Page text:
One day in the summer of 2001 I found myself in the old ecclesiastical city of Würzburg, not far from Germany's geographical center, walking up the great staircase of the Residenz, which was begun in 1720 by Balthasar Neumann for the town's ruler, Prince-Bishop Johann Philipp von Schönborn. Built of warm golden sandstone, with an interior of marble and gilt, it was an extravagant place even by the standards of 18th-century absolutism. The philosopher David Hume, on a visit in 1748, described it as "more complete and finished" than Versailles—and that was before the paint job. In 1752, Gianbattista Tiepolo was hired to work a fresco over the entirety of the ceiling toward which I was now climbing, and in the process transformed the already majestic flight of stairs into one of the grandest spaces in Europe: the Continent's largest fresco, all the guidebooks say, so large that it's impossible to see the whole thing at once. There's always something behind you or hidden by the turn of the stairs, and each step, each twist of the head, reveals something new, as though the picture were moving around you.
Certainly the vault's subject enforces that sense of cinematic motion, for Tiepolo's project was to paint an allegory of the four continents. As I ascended the first steps, America began to rise before me, a vision dominated by an enormous alligator and a bare-breasted, feather-headdressed maiden. There were palm trees and bows and arrows, Indians and the banners of the conquistadores, high mountains and a cannibal feast, all of it on a dim north wall where the colors seemed misty and low. Then I reached the landing and turned, and on the opposite wall saw bright Europe. Far fewer people here were naked. Instead, there were musicians and painters, crosses and crosiers, Europa with her flower-horned bull, a greyhound, some fragments of architecture, and, away in the corner, Tiepolo himself, looking rather tired.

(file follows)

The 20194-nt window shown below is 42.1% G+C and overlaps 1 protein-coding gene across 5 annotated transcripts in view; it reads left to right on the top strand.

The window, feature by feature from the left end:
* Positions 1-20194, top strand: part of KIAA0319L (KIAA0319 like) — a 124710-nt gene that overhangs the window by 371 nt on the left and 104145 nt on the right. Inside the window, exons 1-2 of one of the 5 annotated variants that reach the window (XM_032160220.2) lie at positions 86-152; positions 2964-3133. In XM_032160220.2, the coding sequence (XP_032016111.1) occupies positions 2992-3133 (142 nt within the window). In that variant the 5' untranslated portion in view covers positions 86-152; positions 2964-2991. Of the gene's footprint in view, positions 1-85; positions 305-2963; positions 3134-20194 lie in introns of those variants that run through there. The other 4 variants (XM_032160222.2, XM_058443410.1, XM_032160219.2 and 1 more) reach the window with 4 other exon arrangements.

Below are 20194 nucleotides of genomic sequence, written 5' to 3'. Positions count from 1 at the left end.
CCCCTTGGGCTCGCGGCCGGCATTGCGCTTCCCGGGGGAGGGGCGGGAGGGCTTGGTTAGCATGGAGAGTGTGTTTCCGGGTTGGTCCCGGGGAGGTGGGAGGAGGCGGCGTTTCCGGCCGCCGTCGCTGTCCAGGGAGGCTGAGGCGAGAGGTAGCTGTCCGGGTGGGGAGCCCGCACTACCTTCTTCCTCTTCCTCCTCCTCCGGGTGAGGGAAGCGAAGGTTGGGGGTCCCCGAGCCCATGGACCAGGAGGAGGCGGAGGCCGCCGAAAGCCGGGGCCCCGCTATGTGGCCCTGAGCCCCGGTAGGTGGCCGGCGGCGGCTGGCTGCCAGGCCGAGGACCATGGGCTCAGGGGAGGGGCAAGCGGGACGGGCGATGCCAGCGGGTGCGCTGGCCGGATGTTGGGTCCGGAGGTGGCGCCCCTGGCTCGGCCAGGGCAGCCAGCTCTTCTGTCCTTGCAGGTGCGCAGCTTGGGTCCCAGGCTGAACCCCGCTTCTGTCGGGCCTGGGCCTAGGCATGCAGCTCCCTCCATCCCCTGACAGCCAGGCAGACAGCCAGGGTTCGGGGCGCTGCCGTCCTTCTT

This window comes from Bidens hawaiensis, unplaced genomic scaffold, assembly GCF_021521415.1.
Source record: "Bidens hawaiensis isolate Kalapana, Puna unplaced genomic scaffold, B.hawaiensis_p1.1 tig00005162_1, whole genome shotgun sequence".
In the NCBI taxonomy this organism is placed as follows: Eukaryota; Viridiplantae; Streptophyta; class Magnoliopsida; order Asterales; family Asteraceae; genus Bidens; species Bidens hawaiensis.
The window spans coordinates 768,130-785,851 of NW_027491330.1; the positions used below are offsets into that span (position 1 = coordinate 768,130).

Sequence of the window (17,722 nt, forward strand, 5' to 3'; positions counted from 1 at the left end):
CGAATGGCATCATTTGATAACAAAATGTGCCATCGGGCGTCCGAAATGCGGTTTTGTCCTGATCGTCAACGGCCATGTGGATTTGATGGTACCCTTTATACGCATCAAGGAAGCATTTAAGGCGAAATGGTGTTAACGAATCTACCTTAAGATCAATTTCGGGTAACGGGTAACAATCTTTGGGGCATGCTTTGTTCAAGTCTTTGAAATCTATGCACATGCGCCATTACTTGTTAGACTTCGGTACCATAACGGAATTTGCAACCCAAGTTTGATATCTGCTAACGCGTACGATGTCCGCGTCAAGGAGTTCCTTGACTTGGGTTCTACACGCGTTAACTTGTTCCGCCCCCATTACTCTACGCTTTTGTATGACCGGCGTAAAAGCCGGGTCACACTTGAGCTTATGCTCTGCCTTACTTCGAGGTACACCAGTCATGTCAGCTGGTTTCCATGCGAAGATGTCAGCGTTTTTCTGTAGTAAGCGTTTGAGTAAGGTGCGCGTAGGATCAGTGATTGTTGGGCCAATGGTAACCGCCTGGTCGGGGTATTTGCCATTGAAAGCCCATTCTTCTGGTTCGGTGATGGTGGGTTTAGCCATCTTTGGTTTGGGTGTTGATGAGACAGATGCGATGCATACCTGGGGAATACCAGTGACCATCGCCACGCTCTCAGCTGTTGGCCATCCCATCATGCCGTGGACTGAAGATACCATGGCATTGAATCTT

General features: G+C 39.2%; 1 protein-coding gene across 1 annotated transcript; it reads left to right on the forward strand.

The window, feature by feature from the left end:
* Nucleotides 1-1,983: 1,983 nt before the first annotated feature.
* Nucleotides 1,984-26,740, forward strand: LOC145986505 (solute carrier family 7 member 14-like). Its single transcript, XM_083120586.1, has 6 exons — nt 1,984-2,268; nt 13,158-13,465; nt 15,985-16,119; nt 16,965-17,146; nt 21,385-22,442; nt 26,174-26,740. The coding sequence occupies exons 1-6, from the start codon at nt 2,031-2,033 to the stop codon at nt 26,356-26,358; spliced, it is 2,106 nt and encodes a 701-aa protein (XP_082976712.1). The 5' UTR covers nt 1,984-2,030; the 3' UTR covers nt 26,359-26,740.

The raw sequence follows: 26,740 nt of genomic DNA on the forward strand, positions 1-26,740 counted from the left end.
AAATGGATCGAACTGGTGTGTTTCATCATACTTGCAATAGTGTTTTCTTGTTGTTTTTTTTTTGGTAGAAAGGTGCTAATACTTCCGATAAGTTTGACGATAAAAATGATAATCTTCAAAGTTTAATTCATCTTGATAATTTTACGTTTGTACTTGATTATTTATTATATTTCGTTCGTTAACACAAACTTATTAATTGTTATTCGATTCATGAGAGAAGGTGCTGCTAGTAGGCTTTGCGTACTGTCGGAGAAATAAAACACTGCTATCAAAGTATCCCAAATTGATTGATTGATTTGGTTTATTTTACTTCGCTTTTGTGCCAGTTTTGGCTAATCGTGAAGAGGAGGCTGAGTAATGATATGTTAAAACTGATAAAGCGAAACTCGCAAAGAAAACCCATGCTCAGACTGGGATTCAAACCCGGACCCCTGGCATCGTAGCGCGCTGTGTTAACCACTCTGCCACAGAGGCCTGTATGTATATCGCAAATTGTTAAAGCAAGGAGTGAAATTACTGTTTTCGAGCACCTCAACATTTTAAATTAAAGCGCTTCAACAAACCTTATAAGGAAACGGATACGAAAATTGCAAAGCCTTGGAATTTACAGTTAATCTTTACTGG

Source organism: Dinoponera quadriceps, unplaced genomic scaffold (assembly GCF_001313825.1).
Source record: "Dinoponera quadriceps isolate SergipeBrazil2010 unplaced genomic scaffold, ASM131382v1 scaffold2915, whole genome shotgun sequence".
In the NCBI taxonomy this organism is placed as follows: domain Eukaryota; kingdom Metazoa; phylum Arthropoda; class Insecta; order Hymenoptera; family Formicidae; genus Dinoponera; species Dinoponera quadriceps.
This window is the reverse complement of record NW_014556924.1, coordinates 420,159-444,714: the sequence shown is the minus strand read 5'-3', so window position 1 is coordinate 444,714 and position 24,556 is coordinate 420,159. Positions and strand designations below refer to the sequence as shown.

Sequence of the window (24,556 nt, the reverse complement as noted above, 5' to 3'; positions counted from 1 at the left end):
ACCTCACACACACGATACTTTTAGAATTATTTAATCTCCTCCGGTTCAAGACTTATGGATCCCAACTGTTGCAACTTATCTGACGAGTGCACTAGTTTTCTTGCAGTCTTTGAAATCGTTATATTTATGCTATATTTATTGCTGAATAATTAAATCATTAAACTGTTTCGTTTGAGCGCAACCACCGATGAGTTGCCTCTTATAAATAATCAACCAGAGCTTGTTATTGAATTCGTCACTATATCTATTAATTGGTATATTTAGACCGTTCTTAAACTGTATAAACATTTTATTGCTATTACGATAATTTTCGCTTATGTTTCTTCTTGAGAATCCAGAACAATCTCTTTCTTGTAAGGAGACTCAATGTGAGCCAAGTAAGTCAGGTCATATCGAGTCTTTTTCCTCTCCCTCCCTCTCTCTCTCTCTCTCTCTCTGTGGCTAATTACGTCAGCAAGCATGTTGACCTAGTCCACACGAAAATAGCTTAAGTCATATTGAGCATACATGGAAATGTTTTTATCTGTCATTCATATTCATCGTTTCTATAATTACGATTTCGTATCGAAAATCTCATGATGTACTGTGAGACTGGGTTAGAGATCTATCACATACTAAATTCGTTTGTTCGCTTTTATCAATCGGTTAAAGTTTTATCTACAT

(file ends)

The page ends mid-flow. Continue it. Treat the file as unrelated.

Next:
In making the turn toward Europe, in walking up those stairs, I began, in that summer that now seems so distant, to spin a theory about the whole business of being an American. It was a theory forged during a time of peace and goodwill, when for a few brief moments we Americans seemed as welcome in Europe as at any time since World War II. And it comes back to me today when the newspapers and broadcasts on both sides of the Atlantic are so full of mutual accusations and suspicion. Now that many of us are experiencing a new and alienating wave of European distrust, when we may fear being reviled for our nationality on a continent whose culture we share, it seems necessary to think hard about just what our relation to Europe has been. What has it meant, as a destination rather than a place of origin?What has it said to us, as Americans?